MPAA Rating R - for strong horror violence and gore, sexuality, nudity and language.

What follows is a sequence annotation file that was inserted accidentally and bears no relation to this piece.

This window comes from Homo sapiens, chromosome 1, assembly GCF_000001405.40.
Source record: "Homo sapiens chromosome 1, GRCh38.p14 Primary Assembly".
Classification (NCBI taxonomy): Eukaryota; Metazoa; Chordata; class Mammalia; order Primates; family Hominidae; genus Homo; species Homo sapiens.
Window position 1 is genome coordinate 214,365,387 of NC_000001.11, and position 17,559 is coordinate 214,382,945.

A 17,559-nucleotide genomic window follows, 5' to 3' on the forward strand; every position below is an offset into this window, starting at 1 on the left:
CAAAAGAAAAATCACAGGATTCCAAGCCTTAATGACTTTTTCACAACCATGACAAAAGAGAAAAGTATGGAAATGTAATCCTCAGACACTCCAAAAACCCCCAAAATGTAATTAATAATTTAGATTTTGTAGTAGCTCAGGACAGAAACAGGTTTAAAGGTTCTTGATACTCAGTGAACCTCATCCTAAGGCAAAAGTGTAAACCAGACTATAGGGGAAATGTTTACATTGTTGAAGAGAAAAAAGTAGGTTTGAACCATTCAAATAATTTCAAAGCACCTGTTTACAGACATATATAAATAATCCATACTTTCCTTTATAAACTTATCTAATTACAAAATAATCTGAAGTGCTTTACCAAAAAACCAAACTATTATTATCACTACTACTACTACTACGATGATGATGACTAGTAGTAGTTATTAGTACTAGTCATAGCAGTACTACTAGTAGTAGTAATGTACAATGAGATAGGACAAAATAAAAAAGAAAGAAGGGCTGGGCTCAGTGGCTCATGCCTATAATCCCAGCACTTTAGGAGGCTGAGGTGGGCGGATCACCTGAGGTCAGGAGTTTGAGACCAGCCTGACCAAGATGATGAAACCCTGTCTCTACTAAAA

Black Christmas is yet another in the long line of horror films to be remade with horrible consequences. Like those other films, here the killer is given a back-story in order to give us a better understanding of the killer. It doesn't help and in fact it takes away from movies like these. In horror movies faceless boogey men are far more frightening than mentally scarred child abuse victims. The rest of the movie plays out in predictable slasher movie fashion. Character are killed off in quick succession and most were little more than faces, a point made very clear when one finds it extremely difficult to figure out who's who when someone is mentioned by name. Lots of gore and cheap scares as the actresses play out the most basic of slasher movie conceits with no real surprises to be had. Big body count but a boring retread, you'd probably be best served by just renting the original film.